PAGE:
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Teasels are wild plants
Nodding at the edge of ditch or swamp;
Grown-ups call them "bad weeds",
And say, "Don't let teasel seeds loose
in my garden!"
But I like teasels.
Teasels have lots of seeds, I grant.
Also, they are spiny plants!
God made them grow in damp places.
I can take my knife and whittle the stalks
(And not even have to ask somebody's pardon!)
The prickled heads are beautiful even after they seem dead,
The brown stems sometimes standing higher than my head.
Yes, I like teasels!


I guess God made tall teasels
To tease my imagination----

The glint of teasels' prickles
Through bright sunshine, is lacy gold!
Then again, teasel-heads on spiny stems
Are like tiny porcupines begging, very bold.

In spring, pink-tinged green leafage
shouts, "God is Wonderful!"
After winter rains, new fragile shoots
Arise right in old brown pods --
growth over-full!

Tares, folks call them: common teasel-weeds.
But cut a teasel open -- it's a surprise!
Inside are stars, whirligigs, even "eyes".
Teasels are useless tares to burn, outcast;
Yet hidden artistries of image-work
Lie buried in the prickery husks,
Just waiting for my discovery, I surmise.

Yes, shapes seen in tall teasels
Stir up my imagination----


Teasels are weeds
That thrive in dank, moist places.
The sunshine on spiked heads
Weaves silver and dark spaces;
Sun sifts through prickles,
Creating haloed, golden spaces.
Spines interweave
Like gold threads. (At several paces,
If I squint really hard,
I think I "see" sunshiny "faces".)

When sun falls on prickles,
There is such tender light:
The play of warm gold
Turns autumn-brown teasels wondrously bright.


(Observation from the last of January, 1978)

Teasels grow rampantly along a meandering country road. The
dried heads have many needlelike, barbed points. At this time of
year, the tall, prickly plants are usually dried and brown and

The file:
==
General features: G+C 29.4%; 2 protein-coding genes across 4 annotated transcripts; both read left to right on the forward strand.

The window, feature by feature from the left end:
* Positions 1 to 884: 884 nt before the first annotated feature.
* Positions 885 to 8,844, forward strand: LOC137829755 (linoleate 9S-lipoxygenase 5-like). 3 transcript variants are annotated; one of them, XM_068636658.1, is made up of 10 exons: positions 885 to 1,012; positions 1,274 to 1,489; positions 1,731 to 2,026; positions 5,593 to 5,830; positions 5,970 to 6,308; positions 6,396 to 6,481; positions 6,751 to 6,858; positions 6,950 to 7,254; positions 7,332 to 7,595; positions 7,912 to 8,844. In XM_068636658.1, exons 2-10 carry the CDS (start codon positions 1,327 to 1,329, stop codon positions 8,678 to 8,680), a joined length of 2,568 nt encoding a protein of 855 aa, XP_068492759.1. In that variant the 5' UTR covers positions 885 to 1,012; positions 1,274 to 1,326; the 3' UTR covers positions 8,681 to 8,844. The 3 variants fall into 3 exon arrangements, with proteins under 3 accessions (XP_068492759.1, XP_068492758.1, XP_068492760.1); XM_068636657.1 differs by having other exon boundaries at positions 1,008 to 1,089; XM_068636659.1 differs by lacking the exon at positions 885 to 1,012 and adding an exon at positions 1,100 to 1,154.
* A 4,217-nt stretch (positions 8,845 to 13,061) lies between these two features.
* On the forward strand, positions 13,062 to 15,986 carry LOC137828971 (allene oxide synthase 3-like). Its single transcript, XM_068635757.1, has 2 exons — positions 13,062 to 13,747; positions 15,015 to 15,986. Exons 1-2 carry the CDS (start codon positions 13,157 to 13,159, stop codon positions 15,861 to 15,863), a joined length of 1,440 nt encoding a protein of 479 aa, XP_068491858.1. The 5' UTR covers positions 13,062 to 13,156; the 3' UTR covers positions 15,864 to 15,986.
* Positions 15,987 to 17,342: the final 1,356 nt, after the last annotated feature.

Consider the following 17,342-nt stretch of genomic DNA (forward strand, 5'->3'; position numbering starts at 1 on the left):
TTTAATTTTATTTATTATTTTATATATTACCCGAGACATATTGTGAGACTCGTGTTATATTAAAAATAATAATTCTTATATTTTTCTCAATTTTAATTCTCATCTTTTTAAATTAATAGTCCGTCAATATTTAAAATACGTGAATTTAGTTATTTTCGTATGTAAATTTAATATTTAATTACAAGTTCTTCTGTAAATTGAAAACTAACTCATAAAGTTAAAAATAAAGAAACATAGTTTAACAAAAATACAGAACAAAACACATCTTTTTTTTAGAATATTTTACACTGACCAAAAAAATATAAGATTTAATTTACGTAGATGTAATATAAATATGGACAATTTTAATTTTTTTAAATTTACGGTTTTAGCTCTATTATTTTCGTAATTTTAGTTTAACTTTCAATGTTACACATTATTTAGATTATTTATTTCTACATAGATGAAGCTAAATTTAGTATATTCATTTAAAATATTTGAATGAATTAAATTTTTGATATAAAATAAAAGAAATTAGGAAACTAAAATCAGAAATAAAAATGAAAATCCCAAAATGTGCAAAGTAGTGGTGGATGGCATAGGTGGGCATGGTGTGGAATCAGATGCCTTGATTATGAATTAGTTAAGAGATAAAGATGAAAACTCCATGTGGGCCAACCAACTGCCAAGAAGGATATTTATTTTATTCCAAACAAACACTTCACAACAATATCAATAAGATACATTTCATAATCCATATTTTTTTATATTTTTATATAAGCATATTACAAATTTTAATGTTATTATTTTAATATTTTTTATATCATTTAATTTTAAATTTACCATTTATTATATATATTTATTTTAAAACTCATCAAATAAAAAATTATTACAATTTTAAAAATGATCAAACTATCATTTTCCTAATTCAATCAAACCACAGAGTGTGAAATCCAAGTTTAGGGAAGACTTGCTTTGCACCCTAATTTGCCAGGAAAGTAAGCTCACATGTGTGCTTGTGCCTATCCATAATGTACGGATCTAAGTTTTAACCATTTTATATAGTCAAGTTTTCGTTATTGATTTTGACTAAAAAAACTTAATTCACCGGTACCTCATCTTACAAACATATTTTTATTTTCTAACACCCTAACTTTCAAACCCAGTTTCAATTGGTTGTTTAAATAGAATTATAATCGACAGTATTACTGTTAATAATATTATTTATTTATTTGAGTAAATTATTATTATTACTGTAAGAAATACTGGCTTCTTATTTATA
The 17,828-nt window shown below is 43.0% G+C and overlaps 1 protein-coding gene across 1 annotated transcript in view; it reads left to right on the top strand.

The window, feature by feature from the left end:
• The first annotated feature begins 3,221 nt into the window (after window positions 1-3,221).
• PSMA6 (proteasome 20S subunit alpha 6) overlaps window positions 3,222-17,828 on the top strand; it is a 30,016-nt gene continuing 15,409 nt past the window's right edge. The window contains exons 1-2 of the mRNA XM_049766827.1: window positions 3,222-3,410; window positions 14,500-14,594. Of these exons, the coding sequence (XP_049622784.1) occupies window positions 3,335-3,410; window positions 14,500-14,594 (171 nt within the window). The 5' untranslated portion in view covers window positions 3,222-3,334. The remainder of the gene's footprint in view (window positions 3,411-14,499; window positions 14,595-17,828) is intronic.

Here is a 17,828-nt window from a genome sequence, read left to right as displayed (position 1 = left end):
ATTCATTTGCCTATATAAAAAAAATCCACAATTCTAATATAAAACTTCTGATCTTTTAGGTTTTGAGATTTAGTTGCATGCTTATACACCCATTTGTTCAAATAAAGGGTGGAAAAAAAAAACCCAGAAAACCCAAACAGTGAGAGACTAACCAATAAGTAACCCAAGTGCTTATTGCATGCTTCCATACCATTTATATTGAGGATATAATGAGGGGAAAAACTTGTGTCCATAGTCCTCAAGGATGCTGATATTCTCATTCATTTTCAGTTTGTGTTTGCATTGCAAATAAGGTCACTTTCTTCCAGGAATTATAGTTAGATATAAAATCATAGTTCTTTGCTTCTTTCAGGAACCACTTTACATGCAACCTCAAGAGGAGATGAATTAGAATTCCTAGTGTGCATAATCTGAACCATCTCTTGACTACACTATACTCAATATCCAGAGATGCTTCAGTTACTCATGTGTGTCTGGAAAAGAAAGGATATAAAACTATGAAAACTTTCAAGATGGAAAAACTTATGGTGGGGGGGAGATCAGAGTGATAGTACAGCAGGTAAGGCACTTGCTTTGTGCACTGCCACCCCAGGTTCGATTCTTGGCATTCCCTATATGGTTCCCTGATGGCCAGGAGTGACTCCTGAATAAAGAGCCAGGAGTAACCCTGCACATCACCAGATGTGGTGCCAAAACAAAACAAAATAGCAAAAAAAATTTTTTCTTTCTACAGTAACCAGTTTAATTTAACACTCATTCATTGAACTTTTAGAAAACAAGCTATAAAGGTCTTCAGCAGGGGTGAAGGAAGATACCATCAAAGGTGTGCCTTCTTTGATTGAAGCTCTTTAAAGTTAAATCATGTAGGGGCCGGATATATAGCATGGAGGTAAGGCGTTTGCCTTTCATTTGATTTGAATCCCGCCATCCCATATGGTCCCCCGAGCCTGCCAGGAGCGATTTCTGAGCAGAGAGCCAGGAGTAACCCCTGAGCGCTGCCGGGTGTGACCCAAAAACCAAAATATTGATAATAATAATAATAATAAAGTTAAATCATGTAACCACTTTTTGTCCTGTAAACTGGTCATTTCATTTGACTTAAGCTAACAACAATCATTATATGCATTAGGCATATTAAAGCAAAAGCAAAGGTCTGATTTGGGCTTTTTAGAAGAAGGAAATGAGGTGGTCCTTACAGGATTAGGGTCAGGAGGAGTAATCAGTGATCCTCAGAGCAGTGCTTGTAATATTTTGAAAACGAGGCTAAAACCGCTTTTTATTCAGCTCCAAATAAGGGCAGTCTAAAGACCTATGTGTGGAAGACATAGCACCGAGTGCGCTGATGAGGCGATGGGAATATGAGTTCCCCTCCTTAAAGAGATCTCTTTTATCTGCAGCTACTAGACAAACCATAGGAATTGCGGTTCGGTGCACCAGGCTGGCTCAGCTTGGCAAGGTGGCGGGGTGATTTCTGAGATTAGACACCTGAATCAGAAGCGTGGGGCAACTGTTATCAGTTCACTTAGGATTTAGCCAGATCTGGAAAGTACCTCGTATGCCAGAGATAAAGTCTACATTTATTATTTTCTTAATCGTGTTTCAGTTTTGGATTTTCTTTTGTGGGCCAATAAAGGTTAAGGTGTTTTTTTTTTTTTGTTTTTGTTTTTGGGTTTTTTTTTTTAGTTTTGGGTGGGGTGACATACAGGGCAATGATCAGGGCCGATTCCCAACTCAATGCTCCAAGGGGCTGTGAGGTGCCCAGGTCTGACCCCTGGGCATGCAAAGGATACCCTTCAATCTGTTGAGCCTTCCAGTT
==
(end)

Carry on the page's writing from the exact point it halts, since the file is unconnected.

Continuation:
rattly -- or showing weather stains. Eventually, the old stock
will fall to the ground where it discharges its multitude of new

This year, however, there's been so much rain, but mild
temperature, that seeds have sprouted right inside the teasel
heads. What a novelty, to see teasels very green, and not normal
brown. For the head is covered with new shoots, each with two tiny
green leaves much less than a half inch high. So the teasels are
greenish ovals with the old brown spikelets protruding through.

The green shoots grow more lushly on the side which the
fencerows shade, where the plant doesn't get as much light.

Wild rose vines also line the fenceposts at roadside. After
the rose blossoms die, the firm, orangy red rose hips emerge. By
January, some of the rose hips have started to to turn brown. Some
are still red, and look quite wonderful. But when I touch the red
ones, or look at them closely, I notice how they've started to

Still, the bright seed pods are red enough to make a splash of
color against the bare rosevines all twining around the barbed
wire. Greeny-brown teasels. Red rose hips on tangles of brown
spiked stems. The tumble of ubiquitous Oregon blackberry vines.
Fencerows growing up to tall grass; slivery fenceposts and rusty
wire. Taken together, a picturesque view, a cheerful "country"


(observation last of January, 1978)

The grass is coming up in the pastures beyond the barbed wire
fences. Such a rich, emerald green color,
yet with none of the "hardness" of crystal gems.

The grass, tenacious, can't be beaten back by rainwater
puddling many fields. The standing water in some of the back
fields is far enough away so that you can't really see what it
looks like, or define its true colorings. So the whole world has
closed down to two hues: blissful green-green-green grass, and the
water with a kind of glossy shimmer: almost whitish blue-gray.

Oh what rest for the soul! My eyes drink in the scene, and my
senses are as satisfied as if I'd had a drink of cool, clear water
or tasted a tangy after-dinner mint.

copyright 1981 and 1997 by Marilee Miller
copying or reproduction is limited to personal enjoyment and
to share with a few friends; no mass production or for-profit use.